• Green fluorescent dye penetrates all cells. Red
    dye containing propidium iodide penetrates only
    those cells with severely damaged membrane. Red
    cells dead cells
  • Procedure does not work in natural habitats
    because of nonspecific fluorescence of background
    materials

16
Fluorescent antibodies-immunofluorescence
  • Exploits the specificity of antibodies to
    recognize a particular cell-surface protein of an
    organism
  • Used for identifying an organism in a complex
    community including many species, such as soil or
    a clinical sample
  • Preparation of antibodies against a particular
    organism is expensive and time-consuming
  • Many clinically relevant antibodies are
    available commercially

17
Detection of Sulfobolus acidocaldarius on the
surface of soil particles by immunofluorescence
18
Limitations of cell staining/microscopy
  • Very small cells may be overlooked
  • Morphologically similar but genetically distinct
    species may be confused
  • Genetic stains solve this problem by detecting
    specific gene sequences that can be quite
    specific, or quite promiscuous

19
Genetic Stains - FISH
  • Fluoresent in situ hybridization uses
    fluorescently-labelled single-stranded DNA or RNA
    probes to bind directly to its complementary
    sequence in a nucleic acid.
  • Phylogenetic staining using FISH uses probes
    that bind directly to signature sequences
    within 16S (prokaryotes) or 18S (eukaryotes)
    rRNA. Degree of specificity of the probes can be
    altered to detect individual species or entire
    domains. Can therefore be used to track related
    organisms

20
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21
Chromosome painting
  • FISH technology used to detect the presence of
    specific genes in a sample. Example is a
    nitrogen-fixing organism present? Look for
    nitrogenase
  • Must have a fluorescent probe specific for the
    class of genes of interest can distinguish
    photosynthetic organisms, nitrogen fixers,
    hydrogen bacteria etc.
  • Used to estimate the numbers of different types
    of cells in a natural sample

22
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23
In situ reverse transcription
  • Used to determine whether a given gene is being
    expressed in a sample at a particular time
  • Involves the use of a probe that binds to the
    mRNA of the gene of interest. Therefore only the
    expressed gene is detected
  • Allows researchers to study factors affecting
    gene expression in natural populations and
    habitats

24
PCR linking genes to specific organisms
  • Biodiversity of a habitat can be monitored
    without culturing or observing cells. Isolate
    characteristic gene sequences instead!
  • Isolate total DNA from habitat and clean up
    contaminants. Use PCR to amplify gene sequences
    of interest (often 16S RNA)
  • Sequence individual PCR products or separate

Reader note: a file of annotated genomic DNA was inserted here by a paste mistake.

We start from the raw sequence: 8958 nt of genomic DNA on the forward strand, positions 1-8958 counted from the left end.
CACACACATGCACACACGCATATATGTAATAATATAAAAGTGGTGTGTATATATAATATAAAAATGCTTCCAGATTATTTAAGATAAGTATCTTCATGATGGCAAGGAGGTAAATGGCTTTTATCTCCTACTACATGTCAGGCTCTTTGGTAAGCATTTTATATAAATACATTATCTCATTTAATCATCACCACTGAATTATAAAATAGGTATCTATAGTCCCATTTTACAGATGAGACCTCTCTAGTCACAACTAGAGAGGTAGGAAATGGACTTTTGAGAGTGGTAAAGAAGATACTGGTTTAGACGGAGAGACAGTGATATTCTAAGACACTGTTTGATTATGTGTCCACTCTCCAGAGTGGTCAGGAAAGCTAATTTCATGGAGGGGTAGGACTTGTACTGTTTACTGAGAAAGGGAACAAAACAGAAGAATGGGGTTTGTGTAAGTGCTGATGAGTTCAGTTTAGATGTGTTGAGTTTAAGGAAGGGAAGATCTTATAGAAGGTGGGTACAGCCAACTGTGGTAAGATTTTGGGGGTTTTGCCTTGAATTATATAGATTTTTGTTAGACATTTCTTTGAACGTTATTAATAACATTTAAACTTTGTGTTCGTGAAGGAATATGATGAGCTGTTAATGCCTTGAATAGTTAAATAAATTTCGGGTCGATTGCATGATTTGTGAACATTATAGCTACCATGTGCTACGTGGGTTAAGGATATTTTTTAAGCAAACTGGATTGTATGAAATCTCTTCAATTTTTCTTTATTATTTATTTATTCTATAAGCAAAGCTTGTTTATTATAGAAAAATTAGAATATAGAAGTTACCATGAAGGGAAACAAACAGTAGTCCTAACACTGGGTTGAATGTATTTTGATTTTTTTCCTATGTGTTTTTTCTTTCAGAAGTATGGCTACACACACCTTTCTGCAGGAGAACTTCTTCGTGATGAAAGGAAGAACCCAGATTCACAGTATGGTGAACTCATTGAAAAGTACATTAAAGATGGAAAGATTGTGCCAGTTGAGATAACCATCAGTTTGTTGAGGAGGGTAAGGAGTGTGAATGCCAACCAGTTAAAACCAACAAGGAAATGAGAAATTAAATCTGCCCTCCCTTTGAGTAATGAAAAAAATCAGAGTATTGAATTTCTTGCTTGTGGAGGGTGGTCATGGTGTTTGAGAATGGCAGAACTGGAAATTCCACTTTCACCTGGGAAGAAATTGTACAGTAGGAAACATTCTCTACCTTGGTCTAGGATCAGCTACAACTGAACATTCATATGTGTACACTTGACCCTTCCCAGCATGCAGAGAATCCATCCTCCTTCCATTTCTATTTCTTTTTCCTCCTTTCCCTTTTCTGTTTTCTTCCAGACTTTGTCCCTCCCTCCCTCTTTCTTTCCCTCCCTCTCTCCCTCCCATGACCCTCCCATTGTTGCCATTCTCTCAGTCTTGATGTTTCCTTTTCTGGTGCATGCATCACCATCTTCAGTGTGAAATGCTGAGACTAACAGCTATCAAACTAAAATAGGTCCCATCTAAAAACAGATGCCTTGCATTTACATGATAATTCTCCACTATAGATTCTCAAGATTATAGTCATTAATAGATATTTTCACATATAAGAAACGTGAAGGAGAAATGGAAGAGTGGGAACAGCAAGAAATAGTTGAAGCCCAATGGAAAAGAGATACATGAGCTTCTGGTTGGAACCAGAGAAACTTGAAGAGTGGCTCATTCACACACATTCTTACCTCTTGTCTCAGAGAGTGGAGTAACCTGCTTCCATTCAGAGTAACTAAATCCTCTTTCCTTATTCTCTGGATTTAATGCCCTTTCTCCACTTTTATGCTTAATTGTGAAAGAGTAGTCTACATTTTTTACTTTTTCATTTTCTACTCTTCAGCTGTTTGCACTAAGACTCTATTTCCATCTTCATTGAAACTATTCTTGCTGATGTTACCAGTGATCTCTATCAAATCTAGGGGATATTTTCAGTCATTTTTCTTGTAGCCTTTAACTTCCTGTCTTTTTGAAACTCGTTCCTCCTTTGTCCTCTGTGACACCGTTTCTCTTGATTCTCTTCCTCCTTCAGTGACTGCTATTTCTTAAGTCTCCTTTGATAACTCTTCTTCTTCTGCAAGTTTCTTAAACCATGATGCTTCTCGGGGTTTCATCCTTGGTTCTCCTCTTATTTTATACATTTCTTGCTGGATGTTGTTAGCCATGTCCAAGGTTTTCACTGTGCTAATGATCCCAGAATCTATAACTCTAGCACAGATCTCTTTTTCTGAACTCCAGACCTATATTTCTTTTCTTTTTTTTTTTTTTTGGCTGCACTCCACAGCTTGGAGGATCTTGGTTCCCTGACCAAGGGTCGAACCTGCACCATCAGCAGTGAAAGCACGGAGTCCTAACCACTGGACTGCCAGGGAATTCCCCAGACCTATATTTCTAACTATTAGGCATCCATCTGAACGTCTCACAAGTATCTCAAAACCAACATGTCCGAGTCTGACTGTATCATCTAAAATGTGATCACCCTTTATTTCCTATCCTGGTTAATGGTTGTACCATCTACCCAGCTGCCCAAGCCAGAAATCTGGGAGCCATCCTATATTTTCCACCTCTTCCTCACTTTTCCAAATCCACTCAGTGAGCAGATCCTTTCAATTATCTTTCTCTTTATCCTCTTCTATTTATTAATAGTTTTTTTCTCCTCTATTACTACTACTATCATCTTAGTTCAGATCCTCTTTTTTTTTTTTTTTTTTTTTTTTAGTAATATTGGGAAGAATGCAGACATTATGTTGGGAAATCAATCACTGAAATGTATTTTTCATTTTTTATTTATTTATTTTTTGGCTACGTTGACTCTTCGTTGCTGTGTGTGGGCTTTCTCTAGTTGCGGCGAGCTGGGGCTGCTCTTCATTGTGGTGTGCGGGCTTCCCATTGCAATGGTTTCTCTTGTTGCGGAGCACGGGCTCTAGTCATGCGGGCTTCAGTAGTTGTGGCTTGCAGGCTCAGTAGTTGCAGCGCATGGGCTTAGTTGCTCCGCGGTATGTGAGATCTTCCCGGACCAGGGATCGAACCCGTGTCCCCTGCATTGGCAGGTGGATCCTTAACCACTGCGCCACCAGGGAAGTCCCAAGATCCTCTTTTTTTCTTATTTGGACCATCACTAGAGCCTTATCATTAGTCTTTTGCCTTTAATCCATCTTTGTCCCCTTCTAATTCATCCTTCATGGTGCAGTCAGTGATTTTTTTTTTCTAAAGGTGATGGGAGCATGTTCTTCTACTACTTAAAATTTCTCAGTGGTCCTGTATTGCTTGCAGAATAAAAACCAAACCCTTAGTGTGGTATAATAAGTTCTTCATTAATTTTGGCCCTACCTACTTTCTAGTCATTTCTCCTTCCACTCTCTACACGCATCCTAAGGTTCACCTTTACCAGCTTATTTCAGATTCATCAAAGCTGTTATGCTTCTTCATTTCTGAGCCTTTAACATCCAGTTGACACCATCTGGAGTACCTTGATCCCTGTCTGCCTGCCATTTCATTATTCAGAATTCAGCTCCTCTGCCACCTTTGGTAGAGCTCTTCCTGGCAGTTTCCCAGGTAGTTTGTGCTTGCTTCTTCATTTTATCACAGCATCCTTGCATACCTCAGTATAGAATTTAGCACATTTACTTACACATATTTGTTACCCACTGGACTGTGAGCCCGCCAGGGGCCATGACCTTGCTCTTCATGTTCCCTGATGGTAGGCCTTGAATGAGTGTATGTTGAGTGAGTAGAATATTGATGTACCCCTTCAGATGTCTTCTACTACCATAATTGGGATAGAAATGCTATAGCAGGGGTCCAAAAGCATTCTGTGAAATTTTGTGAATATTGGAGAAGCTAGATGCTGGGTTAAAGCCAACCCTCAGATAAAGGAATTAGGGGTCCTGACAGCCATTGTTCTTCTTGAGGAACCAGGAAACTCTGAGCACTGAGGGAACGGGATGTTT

them by denaturing gradient gel electrophoresis

25
  • The most abundant members of a microbial
    community may never have been seen in laboratory
    culture

26
Measuring microbial activity in
nature-radioisotopes
  • Direct chemical measurements are often
    sufficient to detect microbial activities
    transformation of lactate and sulfate to hydrogen
    sulfide by sulfate-reducing bacteria
  • Radioisotopes are used to determine the fate of
    portions of molecules, turnover rate, or for
    extreme sensitivity

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28
Controls such as the killed cell control
guarantee that transformation of a radiolabeled
compound is due to a microbial rather than a
strictly chemical process
29
Microelectrodes
  • Tiny glass electrodes (2-100 ?m diameter) to
    measure pH, oxygen, carbon dioxide, hydrogen,
    hydrogen sulfide. Often used to measure chemical
    reactions in microbial mats
  • Layered microbial communities with cyanobacteria
    in the uppermost layer, anoxygenic phototrophs in
    middle layers and chemoorganotrophs (especially
    sulfur reducing) as light becomes limiting at the
    bottom
  • Microbial mats are found in hot springs and
    intertidal zones

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32
Stable isotopes
  • Isotopes that are not radioactive. Carbon and
    sulfur are the most commonly used in microbiology
  • 12C is 95, 13C is 5
  • 32S is common, 34S is rare
  • Biochemical reactions tend to favour the lighter
    isotope. Therefore cells become enriched in 12C
    and depleted in 13C relative to a standard.

33
Isotopic fractionation discrimination against
the heavier isotope
34
Use of isotopic fractionation in microbial ecology
  • Isotopic composition of a sample indicates its
    past biological activity
  • Life can be inferred from organic carbon in
    rocks 3.5 billion years old
  • Sulfides in lunar rocks provide evidence against
    past life on the moon